• Clean tech. A partnership between Canada Pension Plan Investment Board and Dutch hydrogen developer Power2X will invest €130 million in green hydrogen, methanol and ammonia. Last week, Spring Lane Capital, through a new $290 million sustainable infrastructure fund, backed Argo Development Partners to develop biofuels, organic fertilizer and green ammonia. Earlier this month, Mumbai-based Avaada Group scored $1.3 billion to ramp up production for green ammonia, methanol and hydrogen.
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Carbon markets. Isometric secured $25 million to register and verify carbon-removal offsets… Sylvera, a UK-based carbon credit ratings company, raised $57 million in Series B financing.

Fund news. Bridges Fund Management is reportedly in the market with its sixth real estate-focused impact fund… Aristata Capital raised $67.2 million for its impact litigation fund… The slow fundraising environment is hitting EQT Future, Swedish global investor EQT’s impact buyout fund… VIA Fund made four impact investments in Armenian entrepreneurs.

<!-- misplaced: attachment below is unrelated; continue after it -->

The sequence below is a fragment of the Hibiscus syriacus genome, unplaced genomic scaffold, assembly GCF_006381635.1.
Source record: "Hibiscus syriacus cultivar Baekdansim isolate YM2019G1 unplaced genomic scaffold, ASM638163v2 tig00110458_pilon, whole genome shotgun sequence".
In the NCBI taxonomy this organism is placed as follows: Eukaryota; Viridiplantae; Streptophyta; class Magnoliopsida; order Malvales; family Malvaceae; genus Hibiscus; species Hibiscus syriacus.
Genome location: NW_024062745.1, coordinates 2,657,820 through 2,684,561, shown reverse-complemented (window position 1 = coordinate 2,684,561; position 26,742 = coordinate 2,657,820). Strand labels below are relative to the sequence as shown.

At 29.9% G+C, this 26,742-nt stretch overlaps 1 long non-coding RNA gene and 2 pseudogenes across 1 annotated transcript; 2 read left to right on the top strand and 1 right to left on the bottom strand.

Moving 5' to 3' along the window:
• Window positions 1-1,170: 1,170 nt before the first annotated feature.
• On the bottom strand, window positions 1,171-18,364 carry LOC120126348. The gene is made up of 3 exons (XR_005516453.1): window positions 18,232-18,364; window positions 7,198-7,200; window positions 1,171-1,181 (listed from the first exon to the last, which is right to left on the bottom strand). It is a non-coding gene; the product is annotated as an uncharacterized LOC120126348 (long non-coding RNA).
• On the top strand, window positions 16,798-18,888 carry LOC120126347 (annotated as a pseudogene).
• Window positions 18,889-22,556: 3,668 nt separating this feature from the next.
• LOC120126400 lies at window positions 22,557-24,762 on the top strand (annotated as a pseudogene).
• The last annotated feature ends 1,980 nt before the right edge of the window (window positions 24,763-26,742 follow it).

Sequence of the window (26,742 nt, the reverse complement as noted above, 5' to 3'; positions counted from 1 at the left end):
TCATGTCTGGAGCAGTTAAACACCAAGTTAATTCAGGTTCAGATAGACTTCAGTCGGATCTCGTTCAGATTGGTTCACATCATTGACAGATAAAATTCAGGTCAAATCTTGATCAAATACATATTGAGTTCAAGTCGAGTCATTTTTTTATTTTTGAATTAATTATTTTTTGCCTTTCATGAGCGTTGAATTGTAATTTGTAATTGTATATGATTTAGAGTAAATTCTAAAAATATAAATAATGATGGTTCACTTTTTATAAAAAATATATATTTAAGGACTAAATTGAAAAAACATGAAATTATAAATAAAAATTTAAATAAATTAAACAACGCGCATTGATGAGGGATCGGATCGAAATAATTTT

Impact tech. Gurgaon-based Regrip secured early funding to make low-cost refurbished tires for India’s small utility vehicles… World Bank supported fintech startups from oft-overlooked markets in Southern Africa.  

Investing in health. Herself Health, a Minnesota-based healthcare company for women over 65, raised $26 million… Berry Health in Ghana scored $1.6 million to provide telehealth services to mental and sexual health patients… Quadria Capital backed Maxivision Eye Hospital to expand eye care services in India’s second- and third-tier cities.